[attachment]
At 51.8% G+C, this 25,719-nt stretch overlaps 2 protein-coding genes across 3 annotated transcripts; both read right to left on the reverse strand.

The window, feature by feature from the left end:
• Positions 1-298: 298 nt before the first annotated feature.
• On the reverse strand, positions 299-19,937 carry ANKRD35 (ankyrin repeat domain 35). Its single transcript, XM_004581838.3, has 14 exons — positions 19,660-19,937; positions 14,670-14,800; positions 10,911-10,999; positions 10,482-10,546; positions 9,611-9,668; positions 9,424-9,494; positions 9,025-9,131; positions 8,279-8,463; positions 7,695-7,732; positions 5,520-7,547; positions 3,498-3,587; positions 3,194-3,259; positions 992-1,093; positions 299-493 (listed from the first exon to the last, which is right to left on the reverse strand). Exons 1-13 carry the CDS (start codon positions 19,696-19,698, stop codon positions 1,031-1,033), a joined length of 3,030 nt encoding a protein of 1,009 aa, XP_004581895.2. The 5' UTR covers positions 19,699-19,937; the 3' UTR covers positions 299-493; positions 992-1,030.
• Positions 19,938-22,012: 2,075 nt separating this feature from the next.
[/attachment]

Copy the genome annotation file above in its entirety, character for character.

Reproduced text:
At 51.8% G+C, this 25,719-nt stretch overlaps 2 protein-coding genes across 3 annotated transcripts; both read right to left on the reverse strand.

The window, feature by feature from the left end:
• Positions 1-298: 298 nt before the first annotated feature.
• On the reverse strand, positions 299-19,937 carry ANKRD35 (ankyrin repeat domain 35). Its single transcript, XM_004581838.3, has 14 exons — positions 19,660-19,937; positions 14,670-14,800; positions 10,911-10,999; positions 10,482-10,546; positions 9,611-9,668; positions 9,424-9,494; positions 9,025-9,131; positions 8,279-8,463; positions 7,695-7,732; positions 5,520-7,547; positions 3,498-3,587; positions 3,194-3,259; positions 992-1,093; positions 299-493 (listed from the first exon to the last, which is right to left on the reverse strand). Exons 1-13 carry the CDS (start codon positions 19,696-19,698, stop codon positions 1,031-1,033), a joined length of 3,030 nt encoding a protein of 1,009 aa, XP_004581895.2. The 5' UTR covers positions 19,699-19,937; the 3' UTR covers positions 299-493; positions 992-1,030.
• Positions 19,938-22,012: 2,075 nt separating this feature from the next.